I stalked the hell out of TDF’s website and scored a pair of tickets to Wednesday’s matinee of Waiting for Godot, which means I got to see BOTH Godot and No Man’s Land (back in November) without waiting in line for hours in the snow for rush tickets! Yay me!

For the uninitiated out there, Godot and No Man’s Land are two of the most important plays in theater history, Written by Samuel Beckett and Harold Pinter, respectively, in post-WWII Europe, both plays radically re-imagine what a play’s structure, content, and relationship to its audience can be. Pinter’s play came twenty years later and was certainly inspired by Beckett’s work. It’s pretty ridiculous how similar the two plays are and it makes absolute sense why they would be played in rep. It also sounds like an actor’s dream to be in, and a theatergoer’s dream to watch if those actors are any good at what they do.  Here’s a nifty little chart show the actors and their characters in each play:




Sir Ian McKellan Spooner: A lively, talkative, poor man of letters and pal of Hirst… or is he? I really don’t know. He also has cool shoes. Estragon: A silent, old, sort of decrepit vagabond with stinky feet and a nice (albeit dirty) head of hair. He is also obsessed with shoes.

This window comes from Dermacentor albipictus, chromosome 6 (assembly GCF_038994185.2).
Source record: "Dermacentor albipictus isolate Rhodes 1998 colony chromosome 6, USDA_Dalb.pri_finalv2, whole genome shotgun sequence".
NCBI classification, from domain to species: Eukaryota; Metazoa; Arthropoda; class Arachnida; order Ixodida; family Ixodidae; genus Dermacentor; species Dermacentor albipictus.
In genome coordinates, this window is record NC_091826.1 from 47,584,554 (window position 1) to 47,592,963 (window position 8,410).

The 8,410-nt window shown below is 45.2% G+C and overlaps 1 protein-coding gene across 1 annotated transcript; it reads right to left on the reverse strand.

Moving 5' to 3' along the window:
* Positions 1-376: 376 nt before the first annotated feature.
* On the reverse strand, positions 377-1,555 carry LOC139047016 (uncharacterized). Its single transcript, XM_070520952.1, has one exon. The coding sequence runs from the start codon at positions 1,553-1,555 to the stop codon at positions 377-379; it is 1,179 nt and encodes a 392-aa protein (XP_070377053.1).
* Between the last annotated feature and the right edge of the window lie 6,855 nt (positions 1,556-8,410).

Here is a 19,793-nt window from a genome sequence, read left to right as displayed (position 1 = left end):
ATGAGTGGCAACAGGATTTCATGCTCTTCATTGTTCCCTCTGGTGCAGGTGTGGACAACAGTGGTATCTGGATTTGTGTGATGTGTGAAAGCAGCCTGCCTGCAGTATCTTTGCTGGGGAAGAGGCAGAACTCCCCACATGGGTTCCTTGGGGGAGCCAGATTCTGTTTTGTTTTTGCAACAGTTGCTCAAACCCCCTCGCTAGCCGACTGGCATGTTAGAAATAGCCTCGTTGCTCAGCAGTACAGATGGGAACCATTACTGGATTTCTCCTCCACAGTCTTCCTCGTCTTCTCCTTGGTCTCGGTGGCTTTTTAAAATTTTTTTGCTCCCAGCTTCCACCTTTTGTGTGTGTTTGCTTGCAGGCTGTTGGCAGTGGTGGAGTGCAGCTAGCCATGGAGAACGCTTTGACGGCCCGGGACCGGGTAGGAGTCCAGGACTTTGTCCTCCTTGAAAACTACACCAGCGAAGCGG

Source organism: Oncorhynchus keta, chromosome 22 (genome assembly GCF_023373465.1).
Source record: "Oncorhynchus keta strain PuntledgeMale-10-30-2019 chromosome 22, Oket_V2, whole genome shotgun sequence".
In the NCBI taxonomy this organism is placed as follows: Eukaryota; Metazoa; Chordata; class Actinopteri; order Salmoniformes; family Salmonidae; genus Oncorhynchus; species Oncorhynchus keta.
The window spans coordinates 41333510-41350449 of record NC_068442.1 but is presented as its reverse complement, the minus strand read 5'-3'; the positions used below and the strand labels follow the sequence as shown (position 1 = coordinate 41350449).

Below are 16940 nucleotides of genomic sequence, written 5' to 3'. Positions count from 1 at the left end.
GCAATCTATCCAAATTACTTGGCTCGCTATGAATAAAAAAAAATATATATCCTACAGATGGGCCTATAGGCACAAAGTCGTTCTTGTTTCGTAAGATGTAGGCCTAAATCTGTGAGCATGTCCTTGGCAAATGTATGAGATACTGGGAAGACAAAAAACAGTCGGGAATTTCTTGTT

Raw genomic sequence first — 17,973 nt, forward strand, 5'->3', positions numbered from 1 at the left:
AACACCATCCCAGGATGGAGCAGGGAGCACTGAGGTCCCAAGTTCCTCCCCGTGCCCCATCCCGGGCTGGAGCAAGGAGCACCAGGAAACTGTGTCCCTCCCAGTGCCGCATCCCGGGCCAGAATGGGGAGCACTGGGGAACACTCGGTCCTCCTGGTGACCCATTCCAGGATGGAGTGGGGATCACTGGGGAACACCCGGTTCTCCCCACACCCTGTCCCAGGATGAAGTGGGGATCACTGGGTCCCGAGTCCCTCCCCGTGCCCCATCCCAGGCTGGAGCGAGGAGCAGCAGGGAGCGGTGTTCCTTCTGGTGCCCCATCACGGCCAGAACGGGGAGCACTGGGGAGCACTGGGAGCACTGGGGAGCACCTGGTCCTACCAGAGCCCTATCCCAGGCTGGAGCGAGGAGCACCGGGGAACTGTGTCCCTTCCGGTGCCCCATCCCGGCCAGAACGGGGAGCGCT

Sir Patrick Stewart Hirst: A silent, old, sort of decrepit man of letters living in wealth with two creeper bodyguards. Has a nice head of hair. Empties a bar bottle of alcohol pretty quickly. Vladmir: A lively, talkative vagabond with an existential crisis. Nope, no hair this time.
Billy Crudup Foster: Pretty frickin’ fly and badass. Lucky: OMG broke my heart I don’t even want to talk about it.  Also pretty frickin’ fly and badass.
Shuler Hensley Briggs: Big guy who serves a mean breakfast. Kind of a funny sight in an apron. Pozzo: Big guy, slave driver (ish) with a southern accent and funny clothes. Eats a mean chicken wing.
Rock them flairs, Billy Crudup. Homage to David Tennant much, Sir Ian?

Dude, that’s pretty much all anyone can take away from these plays. What exactly is this one’s relationship with that one? What are they doing there? Is that piece of toast symbolic of something totally transcendent? Is there really any larger message in here besides just watching four guys have weirdly insinuating and hopelessly contradictory conversations?


That’s part of the beauty of these plays though. There’s only as much message as you make of it. You can sit back, laugh at the jokes, enjoy seeing Ian McKellan do a sexy dance, and enjoy the

futility of it all. Or you can be like me and rack your brains out over Christ figures and passage of time and homoerotic innuendos while you’re using the toilet or munching on some sneaked-in snacks during intermission. It’s all good.